A lot has changed in Alaska since commercial vessels began fishing for halibut off the coastline in 1888, but in almost 130 years, halibut has remained a staple of the state’s fishing economy and culture. Along with salmon and crab, no species of fish captures the Alaska imagination and fills Alaska pocketbooks more than halibut.

JUNEAU -- Commercial fishermen who make their living in federal waters off Alaska are watching as Gov. Bill Walker prepares to announce a set of appointments to the board that manages the multibillion-dollar fishing industry in the North Pacific.

One of the principal roles of the North Pacific Fishery Management Council is overseeing the massive, Seattle-based factory fishing vessels that catch and process lower-value groundfish like pollock, mackerel and sole.

Federal fisheries managers are slated to take final action in early April on the incidental harvest of Chinook and chum salmon in the Bering Sea pollock fishery.

Also on the agenda for the April 6-13 meeting of the North Pacific Fishery Management Council in Anchorage are final action on Gulf of Alaska sablefish longline pots, an update on Gulf of Alaska and Bering Sea/Aleutian Islands salmon bycatch genetics, a discussion paper on Area 4A halibut retention in sablefish pots, and an initial review of observer coverage on small catcher processors.

What would you do if you lived hundreds of feet below the ocean surface? Where would you eat? When would you sleep? Where would you procreate? Julie Nielson is a PhD student at the University of Alaska Fairbanks.

“I’m studying the movement of halibut in Glacier Bay,” Nielson said. “We’re trying to figure out if halibut leave Glacier Bay during the winter on spawning migrations and if they do, do they return the following summer?”

On Thursday, the two councils that control halibut fishing in the Bering Sea met to address a thorny debate over bycatch.

The International Pacific Halibut Commission -- which sets catch limits in waters stretching from Canada to the Pribilof Islands -- stopped into Seattle for a joint session with the North Pacific Fishery Management Council.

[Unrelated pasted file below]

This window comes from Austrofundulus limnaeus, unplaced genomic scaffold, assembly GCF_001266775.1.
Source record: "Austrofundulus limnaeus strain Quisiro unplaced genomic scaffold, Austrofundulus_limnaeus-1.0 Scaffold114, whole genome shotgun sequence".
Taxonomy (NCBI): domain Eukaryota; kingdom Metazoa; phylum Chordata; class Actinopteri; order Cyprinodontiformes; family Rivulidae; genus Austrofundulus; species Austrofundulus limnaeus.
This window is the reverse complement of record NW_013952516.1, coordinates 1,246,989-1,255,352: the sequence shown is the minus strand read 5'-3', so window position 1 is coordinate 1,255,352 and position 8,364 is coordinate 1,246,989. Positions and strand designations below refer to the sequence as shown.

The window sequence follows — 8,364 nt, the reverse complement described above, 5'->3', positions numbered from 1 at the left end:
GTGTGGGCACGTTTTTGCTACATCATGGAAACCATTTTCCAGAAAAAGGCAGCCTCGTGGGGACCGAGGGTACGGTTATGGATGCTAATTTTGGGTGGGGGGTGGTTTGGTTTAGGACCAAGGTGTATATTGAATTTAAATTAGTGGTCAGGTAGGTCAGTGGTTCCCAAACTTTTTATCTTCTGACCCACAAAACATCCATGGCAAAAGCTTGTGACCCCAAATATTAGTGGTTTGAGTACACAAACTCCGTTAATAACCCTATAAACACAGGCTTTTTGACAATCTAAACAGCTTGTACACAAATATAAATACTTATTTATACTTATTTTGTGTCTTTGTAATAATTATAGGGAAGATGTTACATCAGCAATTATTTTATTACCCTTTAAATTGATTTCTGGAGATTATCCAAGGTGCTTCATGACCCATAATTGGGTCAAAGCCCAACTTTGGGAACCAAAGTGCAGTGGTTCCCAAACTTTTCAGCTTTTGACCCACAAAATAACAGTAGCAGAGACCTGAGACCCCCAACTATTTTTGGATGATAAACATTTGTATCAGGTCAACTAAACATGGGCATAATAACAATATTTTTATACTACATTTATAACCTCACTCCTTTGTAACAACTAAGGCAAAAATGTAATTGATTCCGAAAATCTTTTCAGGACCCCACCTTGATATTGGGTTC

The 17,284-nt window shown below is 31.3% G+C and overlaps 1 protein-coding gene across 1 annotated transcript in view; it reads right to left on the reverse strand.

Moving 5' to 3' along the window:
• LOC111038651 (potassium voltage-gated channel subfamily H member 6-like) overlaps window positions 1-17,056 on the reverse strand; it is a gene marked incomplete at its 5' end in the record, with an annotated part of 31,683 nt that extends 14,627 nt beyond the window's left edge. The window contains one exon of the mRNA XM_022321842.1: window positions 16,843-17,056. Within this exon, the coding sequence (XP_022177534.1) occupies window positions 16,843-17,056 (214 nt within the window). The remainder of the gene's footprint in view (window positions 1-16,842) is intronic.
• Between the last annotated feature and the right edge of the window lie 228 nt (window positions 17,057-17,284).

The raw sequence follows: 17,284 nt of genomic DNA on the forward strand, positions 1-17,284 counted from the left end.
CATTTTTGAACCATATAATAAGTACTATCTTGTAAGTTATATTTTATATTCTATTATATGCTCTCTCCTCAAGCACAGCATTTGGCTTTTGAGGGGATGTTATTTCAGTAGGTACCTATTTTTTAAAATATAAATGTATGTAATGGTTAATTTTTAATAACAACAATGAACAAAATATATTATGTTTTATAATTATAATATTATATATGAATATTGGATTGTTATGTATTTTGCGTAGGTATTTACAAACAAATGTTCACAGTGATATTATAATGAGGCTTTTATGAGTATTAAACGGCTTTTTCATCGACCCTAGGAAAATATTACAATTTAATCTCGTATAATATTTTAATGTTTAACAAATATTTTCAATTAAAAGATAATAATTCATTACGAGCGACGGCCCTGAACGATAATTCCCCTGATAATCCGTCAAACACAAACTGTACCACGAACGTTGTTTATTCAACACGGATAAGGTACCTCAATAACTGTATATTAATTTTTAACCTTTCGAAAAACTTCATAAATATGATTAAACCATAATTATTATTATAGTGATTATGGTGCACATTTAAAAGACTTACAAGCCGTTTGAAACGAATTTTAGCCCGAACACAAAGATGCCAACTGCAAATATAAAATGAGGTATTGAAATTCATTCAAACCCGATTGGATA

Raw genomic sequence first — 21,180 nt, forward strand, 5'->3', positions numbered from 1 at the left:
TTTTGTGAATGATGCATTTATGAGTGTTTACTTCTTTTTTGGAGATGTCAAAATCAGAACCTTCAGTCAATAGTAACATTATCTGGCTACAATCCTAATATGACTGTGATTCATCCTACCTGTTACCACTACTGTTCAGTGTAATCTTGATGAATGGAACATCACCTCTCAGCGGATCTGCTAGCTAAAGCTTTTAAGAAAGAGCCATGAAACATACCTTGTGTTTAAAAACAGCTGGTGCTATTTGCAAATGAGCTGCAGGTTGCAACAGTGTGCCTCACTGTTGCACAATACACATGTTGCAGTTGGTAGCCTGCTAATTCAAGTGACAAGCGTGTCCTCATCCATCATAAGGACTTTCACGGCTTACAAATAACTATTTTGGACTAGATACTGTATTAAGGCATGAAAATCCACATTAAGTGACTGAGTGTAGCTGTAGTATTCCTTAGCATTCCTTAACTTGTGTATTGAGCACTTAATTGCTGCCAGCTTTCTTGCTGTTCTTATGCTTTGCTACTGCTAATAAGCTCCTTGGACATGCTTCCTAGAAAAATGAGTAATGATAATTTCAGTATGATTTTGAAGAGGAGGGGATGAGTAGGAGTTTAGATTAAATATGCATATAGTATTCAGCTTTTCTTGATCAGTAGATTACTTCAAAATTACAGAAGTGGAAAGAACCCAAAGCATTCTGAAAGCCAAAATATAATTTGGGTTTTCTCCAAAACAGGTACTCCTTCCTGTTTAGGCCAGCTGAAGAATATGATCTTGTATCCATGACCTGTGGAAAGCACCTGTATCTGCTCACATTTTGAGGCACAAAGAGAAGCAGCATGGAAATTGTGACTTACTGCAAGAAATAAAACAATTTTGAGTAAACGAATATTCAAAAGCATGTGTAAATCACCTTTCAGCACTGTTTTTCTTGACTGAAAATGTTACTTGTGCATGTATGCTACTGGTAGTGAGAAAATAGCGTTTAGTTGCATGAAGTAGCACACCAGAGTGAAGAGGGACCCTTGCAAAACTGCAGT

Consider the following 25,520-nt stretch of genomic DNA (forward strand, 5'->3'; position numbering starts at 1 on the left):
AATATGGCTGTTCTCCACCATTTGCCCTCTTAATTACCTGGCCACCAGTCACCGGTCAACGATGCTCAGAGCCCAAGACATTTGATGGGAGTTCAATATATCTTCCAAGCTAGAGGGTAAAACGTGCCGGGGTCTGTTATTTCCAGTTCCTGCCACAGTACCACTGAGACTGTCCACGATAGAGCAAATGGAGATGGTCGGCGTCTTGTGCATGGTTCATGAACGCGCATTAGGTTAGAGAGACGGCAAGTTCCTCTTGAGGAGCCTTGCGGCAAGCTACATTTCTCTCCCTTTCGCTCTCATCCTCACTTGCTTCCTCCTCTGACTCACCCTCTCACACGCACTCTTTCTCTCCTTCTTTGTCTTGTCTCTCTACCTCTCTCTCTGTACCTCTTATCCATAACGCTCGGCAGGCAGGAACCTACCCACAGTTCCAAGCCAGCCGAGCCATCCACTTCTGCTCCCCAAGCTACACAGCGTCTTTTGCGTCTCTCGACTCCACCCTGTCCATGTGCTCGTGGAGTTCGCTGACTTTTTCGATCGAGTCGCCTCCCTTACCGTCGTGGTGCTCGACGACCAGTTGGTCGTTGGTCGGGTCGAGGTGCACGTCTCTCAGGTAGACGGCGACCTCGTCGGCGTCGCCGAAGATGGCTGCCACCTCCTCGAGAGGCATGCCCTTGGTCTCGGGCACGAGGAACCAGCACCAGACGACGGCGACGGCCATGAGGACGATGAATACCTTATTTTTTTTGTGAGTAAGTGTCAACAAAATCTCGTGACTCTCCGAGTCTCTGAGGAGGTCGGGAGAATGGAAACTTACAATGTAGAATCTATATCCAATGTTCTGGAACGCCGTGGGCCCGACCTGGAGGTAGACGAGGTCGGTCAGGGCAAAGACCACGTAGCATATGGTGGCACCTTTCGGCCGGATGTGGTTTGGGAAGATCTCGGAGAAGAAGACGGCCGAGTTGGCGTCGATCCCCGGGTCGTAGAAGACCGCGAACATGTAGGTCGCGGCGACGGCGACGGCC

This week will reveal if Pacific halibut catches ratchet up slightly in some regions, as indicated earlier, or at least not be chopped. The International Pacific Halibut Commission is meeting in Vancouver through Friday – that’s when the harvests and season start and end dates will be announced. You can follow the halibut meetings live on the web.

Few fish have to swim through more red tape than the Pacific halibut.

Halibut has been governed by two regulatory bodies for more than 40 years, and 2015 will hopefully see an increase in mutual understanding between the two, as well as a welcome public display of cooperation.

Few fish have to swim through more red tape than the Pacific halibut.

Halibut has been governed by two regulatory bodies for more than 40 years, and 2015 will hopefully see an increase in mutual understanding between the two, as well as a welcome public display of cooperation.

Incidental catch of halibut in directed groundfish fisheries is likely to be the hot topic Jan. 26-30 when the International Pacific Halibut Commission holds its 91st annual meeting in Vancouver, British Columbia.

NMFS issues a proposed rule to implement cost recovery fee programs for the Western Alaska Community Development Quota (CDQ) Program for groundfish and halibut, and three limited access privilege programs: The American Fisheries Act (AFA), Aleutian Islands Pollock, and Amendment 80 Programs.